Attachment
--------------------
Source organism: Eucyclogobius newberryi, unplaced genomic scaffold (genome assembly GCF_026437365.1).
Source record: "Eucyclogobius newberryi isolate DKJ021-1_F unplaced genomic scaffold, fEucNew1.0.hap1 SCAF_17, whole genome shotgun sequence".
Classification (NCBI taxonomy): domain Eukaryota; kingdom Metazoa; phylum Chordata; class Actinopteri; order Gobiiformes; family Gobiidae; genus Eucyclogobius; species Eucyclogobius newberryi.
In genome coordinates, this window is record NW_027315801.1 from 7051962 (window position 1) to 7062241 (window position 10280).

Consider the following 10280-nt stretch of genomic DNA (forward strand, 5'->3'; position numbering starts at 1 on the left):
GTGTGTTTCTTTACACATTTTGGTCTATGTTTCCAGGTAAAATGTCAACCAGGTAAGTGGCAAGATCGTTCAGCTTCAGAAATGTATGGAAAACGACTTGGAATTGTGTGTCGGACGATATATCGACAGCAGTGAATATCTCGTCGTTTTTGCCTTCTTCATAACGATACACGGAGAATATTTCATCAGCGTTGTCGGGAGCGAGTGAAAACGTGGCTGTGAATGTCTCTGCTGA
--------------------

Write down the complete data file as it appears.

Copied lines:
Source organism: Eucyclogobius newberryi, unplaced genomic scaffold (genome assembly GCF_026437365.1).
Source record: "Eucyclogobius newberryi isolate DKJ021-1_F unplaced genomic scaffold, fEucNew1.0.hap1 SCAF_17, whole genome shotgun sequence".
Classification (NCBI taxonomy): domain Eukaryota; kingdom Metazoa; phylum Chordata; class Actinopteri; order Gobiiformes; family Gobiidae; genus Eucyclogobius; species Eucyclogobius newberryi.
In genome coordinates, this window is record NW_027315801.1 from 7051962 (window position 1) to 7062241 (window position 10280).

Consider the following 10280-nt stretch of genomic DNA (forward strand, 5'->3'; position numbering starts at 1 on the left):
GTGTGTTTCTTTACACATTTTGGTCTATGTTTCCAGGTAAAATGTCAACCAGGTAAGTGGCAAGATCGTTCAGCTTCAGAAATGTATGGAAAACGACTTGGAATTGTGTGTCGGACGATATATCGACAGCAGTGAATATCTCGTCGTTTTTGCCTTCTTCATAACGATACACGGAGAATATTTCATCAGCGTTGTCGGGAGCGAGTGAAAACGTGGCTGTGAATGTCTCTGCTGA